The Story Behind Mass Effect: Andromeda’s Troubled Five-Year Development


Mass Text Incoming: Pretty good read and playing the game you can clearly see the results of a “turbulent” development. The game simply lacks direction. It has some good individual elements – the feel of the combat, the environments, sound design sound out as excellent. It has some very poor elements – character models, performance, UI design, and the overall pacing. But all the elements feel like they never really had enough development time to mesh together into a cohesive whole.

A lot of the “hivemind” criticisms I feel are off base. The characters are pretty good. The writing is actually quite good if you look at it in isolation. Most sidequests, even the fetch quest “tasks,” have a decent amount of story and dialogue attached to them. The character interactions and banter are plentiful and enjoyable.

But none of it fits together. The open world can be fun from a pure gameplay standpoint – the loop of driving around a gorgeous alien environment listening to your squadmates chat, hopping out and destroying some enemies, finding some cool Remmnant site – it’s fun. But it actively hurts the narrative.

Here’s how a typical gaming session goes in Andromeda:

You land on a planet, talk to an NPC at an outpost or hub area, get a quest. You pull up the map, see the nav point for the quest you just got is way on the other side of the explorable map. You talk to some more NPCs, admire some scenery, get in the Nomad and head out. On the way you see you have a couple other map markers of other quests or tasks, might as well do some of those right? You stop and scan something for one of the overarching “find the rare minerals” type things. You get back in the Nomad. Oh look, a Remnant site with some Kett. You get out, fuck up the Kett (with some very enjoyable powers), get some loot.

You stop at the next marker, this one part of an ongoing loyalty chain for one of your crew members. Get there, have a nice conversation with them, next step in that is meeting them at one of the major hub cities on another planet. Ok great. Get back in the Nomad, stop at another nav point. This one you can’t quite remember when you got, but it says something like “find the missing scout.” You get to the area, search around for a bit, find the crashed ship. Get ambushed, and suddenly this minor sidequest turns into a pretty extensive series of events that takes close to an hour and culminates with you assaulting a major hidden Kett base. Tons of dialogue from your companions, your pilot on the Tempest, good combat, great example of what a sidequest in an open world game should be. You don’t really remember how the storyline of the quest started because you got it while playing a few days ago, but gameplay-wise you’re having a good time.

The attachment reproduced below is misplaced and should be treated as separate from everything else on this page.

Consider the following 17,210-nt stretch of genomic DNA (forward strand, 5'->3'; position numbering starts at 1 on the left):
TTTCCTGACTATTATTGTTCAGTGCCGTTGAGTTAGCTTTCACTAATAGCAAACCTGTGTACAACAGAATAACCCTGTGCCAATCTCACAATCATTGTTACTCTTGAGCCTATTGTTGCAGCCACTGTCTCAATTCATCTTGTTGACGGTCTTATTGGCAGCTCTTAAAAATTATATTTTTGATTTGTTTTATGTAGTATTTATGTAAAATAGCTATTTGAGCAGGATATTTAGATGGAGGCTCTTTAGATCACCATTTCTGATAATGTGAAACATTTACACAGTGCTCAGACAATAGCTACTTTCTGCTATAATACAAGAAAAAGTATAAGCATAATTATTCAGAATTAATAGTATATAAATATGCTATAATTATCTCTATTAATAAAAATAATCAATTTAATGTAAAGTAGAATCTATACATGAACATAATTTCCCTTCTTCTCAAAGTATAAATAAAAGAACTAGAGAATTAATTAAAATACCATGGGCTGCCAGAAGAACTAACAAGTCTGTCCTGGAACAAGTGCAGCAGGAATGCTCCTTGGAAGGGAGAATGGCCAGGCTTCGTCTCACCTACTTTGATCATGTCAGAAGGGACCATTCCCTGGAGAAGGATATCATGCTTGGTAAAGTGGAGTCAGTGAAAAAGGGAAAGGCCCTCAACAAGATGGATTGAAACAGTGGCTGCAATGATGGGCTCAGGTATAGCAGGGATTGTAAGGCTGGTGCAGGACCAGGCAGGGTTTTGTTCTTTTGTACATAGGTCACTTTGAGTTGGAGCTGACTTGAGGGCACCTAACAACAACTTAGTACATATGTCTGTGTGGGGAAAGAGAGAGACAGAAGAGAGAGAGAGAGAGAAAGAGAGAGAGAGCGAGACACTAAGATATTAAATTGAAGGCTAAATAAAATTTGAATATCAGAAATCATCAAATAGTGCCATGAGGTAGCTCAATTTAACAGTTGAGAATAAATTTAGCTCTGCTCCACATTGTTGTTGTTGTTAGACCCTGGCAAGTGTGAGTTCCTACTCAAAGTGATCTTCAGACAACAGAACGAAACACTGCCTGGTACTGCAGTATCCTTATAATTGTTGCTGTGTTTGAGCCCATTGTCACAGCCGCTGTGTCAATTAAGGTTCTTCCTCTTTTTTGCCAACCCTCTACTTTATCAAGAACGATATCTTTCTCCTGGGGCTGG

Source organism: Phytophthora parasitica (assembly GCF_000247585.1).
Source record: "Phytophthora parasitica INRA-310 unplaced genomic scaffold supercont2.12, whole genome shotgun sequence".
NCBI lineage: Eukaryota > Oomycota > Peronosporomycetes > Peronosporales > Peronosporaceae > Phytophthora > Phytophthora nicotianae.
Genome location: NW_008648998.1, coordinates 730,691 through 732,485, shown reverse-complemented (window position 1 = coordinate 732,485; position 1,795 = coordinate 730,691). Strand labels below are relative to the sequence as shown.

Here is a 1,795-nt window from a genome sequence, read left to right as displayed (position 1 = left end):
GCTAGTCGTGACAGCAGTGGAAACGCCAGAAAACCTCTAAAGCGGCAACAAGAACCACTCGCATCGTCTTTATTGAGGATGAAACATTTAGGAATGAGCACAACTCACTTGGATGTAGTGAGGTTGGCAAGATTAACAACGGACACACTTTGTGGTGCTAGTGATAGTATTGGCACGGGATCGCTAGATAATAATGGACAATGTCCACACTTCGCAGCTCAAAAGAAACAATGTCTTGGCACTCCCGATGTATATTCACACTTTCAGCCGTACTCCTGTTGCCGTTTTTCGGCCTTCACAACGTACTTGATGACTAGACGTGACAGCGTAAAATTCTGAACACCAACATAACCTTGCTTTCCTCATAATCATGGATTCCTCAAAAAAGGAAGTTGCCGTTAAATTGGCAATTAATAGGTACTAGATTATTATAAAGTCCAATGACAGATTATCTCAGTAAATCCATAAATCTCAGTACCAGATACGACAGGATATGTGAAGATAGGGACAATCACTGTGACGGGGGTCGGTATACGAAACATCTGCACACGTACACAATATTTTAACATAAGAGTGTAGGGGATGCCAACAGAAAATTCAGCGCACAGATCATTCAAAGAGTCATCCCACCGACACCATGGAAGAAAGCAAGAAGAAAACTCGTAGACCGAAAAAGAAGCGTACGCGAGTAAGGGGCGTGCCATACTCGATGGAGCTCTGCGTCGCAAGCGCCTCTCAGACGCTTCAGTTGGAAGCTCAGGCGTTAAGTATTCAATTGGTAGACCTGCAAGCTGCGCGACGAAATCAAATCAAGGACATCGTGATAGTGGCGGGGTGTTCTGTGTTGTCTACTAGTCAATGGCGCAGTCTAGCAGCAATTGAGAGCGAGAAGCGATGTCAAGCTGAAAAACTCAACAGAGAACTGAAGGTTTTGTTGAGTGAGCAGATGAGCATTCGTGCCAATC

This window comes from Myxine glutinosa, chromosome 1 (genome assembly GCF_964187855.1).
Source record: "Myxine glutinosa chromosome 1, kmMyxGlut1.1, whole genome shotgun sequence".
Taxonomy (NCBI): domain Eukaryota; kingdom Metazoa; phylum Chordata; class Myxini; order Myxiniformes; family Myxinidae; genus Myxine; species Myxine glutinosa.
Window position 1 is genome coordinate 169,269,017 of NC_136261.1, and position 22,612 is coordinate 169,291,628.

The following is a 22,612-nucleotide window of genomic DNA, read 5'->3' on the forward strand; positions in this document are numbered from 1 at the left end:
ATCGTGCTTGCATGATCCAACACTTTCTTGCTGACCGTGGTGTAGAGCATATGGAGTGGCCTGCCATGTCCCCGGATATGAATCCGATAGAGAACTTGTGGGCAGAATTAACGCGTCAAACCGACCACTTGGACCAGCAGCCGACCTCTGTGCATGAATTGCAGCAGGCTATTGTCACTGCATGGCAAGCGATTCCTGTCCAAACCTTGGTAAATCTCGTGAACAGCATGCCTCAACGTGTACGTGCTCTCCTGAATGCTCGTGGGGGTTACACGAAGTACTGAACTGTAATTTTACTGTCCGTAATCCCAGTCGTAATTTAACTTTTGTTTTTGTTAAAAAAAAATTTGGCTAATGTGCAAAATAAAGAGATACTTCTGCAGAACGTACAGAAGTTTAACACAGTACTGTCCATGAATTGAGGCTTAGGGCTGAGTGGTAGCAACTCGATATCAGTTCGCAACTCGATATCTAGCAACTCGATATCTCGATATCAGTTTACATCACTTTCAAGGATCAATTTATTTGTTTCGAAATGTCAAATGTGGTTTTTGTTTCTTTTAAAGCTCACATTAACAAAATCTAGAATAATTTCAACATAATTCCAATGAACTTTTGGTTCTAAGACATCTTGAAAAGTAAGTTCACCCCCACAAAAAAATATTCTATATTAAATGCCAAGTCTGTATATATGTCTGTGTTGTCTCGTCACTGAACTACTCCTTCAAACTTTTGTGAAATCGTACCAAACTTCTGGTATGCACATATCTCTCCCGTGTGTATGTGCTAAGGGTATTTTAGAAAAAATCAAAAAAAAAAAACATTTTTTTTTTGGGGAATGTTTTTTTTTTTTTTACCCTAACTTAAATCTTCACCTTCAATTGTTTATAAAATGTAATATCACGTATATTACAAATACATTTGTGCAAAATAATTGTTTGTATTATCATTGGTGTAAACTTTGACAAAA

You finally take out the base. OK, that took a while but was fun, what was I doing again? Oh right, I talked to that NPC when i first landed here about… something? Eh whatever, here’s the nav point.

You finally get to the nav point that you set out for at the start of this gaming session. By this point you don’t even remember why you are here, who you are helping, or even what you’re supposed to be doing. “Search for clues” your journal says. Clues for what? You try to recall the conversation you had with this NPC just 2 hours ago but can’t. It wasn’t a cinematic conversation, it was just a locked third person over the shoulder camera in a generic outpost room. The voice acting was good and the dialogue was fine but there’s nothing to visually distinguish this conversation from any of the other hundreds with the same locked camera. Whatever. You find “the clues,” you fast travel back to the outpost, hand in the quest… oh yeah! It was.. that random Angaran lady.